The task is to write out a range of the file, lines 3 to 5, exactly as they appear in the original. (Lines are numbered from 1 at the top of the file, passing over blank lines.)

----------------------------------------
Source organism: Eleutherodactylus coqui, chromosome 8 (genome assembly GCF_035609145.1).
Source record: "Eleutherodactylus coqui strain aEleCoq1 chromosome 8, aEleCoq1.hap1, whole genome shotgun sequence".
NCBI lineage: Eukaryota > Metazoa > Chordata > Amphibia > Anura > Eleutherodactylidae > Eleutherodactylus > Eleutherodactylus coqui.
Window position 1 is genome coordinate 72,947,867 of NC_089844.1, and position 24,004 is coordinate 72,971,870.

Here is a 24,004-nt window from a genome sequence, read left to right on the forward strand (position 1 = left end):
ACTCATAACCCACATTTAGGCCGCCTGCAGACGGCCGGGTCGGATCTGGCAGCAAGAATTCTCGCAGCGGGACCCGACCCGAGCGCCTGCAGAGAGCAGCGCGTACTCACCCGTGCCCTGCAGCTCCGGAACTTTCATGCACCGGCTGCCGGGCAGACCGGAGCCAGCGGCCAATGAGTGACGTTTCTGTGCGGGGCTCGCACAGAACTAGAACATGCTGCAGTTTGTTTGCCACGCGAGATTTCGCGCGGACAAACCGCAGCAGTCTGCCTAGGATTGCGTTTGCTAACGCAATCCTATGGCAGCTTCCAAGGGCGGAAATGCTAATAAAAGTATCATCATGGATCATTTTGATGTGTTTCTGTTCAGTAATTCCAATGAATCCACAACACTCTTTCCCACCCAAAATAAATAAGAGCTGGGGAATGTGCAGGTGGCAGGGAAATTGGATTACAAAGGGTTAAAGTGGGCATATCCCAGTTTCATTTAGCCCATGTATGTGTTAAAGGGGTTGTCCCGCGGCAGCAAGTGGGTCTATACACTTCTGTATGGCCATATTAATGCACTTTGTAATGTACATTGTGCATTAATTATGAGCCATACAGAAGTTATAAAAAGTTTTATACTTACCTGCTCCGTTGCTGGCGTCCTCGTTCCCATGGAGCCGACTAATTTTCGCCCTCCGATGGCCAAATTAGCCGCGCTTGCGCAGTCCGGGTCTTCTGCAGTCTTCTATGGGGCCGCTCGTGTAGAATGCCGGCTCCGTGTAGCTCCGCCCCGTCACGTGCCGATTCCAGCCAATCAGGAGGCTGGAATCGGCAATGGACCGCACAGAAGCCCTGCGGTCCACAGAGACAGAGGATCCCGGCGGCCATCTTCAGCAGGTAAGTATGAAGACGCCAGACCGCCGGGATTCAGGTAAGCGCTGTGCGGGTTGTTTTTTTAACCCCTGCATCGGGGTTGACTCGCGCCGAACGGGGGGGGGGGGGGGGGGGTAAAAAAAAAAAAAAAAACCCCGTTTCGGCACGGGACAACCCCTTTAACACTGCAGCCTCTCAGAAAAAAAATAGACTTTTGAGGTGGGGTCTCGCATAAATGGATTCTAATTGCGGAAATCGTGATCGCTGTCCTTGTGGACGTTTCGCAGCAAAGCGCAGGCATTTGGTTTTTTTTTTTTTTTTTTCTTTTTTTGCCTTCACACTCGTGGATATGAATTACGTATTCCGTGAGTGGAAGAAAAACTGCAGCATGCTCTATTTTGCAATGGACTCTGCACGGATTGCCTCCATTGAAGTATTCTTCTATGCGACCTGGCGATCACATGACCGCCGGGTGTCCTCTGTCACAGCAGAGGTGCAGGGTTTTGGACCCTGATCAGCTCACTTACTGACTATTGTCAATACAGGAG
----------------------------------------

NCBI lineage: Eukaryota > Metazoa > Chordata > Amphibia > Anura > Eleutherodactylidae > Eleutherodactylus > Eleutherodactylus coqui.
Window position 1 is genome coordinate 72,947,867 of NC_089844.1, and position 24,004 is coordinate 72,971,870.

Here is a 24,004-nt window from a genome sequence, read left to right on the forward strand (position 1 = left end):